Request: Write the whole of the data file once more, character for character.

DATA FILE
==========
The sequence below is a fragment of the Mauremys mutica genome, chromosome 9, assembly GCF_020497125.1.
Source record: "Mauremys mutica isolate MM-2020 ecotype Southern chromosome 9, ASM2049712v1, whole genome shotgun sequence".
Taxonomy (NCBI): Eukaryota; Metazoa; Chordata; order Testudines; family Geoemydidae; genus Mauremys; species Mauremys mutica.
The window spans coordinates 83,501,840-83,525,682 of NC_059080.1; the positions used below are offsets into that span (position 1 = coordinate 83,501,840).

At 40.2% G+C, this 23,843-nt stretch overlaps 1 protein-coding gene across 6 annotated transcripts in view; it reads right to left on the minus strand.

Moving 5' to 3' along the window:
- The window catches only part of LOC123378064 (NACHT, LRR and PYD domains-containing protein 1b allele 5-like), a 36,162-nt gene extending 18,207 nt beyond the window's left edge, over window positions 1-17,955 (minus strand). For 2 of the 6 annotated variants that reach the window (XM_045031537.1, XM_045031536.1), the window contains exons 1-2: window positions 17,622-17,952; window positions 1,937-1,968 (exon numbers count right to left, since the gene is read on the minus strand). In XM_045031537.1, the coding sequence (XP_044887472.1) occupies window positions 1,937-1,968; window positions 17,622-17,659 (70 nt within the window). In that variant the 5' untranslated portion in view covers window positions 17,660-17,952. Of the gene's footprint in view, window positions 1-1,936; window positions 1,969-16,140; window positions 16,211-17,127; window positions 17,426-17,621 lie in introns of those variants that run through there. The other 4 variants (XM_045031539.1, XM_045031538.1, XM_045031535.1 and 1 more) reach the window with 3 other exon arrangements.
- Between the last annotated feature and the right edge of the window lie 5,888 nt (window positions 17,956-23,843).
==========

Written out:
The sequence below is a fragment of the Mauremys mutica genome, chromosome 9, assembly GCF_020497125.1.
Source record: "Mauremys mutica isolate MM-2020 ecotype Southern chromosome 9, ASM2049712v1, whole genome shotgun sequence".
Taxonomy (NCBI): Eukaryota; Metazoa; Chordata; order Testudines; family Geoemydidae; genus Mauremys; species Mauremys mutica.
The window spans coordinates 83,501,840-83,525,682 of NC_059080.1; the positions used below are offsets into that span (position 1 = coordinate 83,501,840).

At 40.2% G+C, this 23,843-nt stretch overlaps 1 protein-coding gene across 6 annotated transcripts in view; it reads right to left on the minus strand.

Moving 5' to 3' along the window:
- The window catches only part of LOC123378064 (NACHT, LRR and PYD domains-containing protein 1b allele 5-like), a 36,162-nt gene extending 18,207 nt beyond the window's left edge, over window positions 1-17,955 (minus strand). For 2 of the 6 annotated variants that reach the window (XM_045031537.1, XM_045031536.1), the window contains exons 1-2: window positions 17,622-17,952; window positions 1,937-1,968 (exon numbers count right to left, since the gene is read on the minus strand). In XM_045031537.1, the coding sequence (XP_044887472.1) occupies window positions 1,937-1,968; window positions 17,622-17,659 (70 nt within the window). In that variant the 5' untranslated portion in view covers window positions 17,660-17,952. Of the gene's footprint in view, window positions 1-1,936; window positions 1,969-16,140; window positions 16,211-17,127; window positions 17,426-17,621 lie in introns of those variants that run through there. The other 4 variants (XM_045031539.1, XM_045031538.1, XM_045031535.1 and 1 more) reach the window with 3 other exon arrangements.
- Between the last annotated feature and the right edge of the window lie 5,888 nt (window positions 17,956-23,843).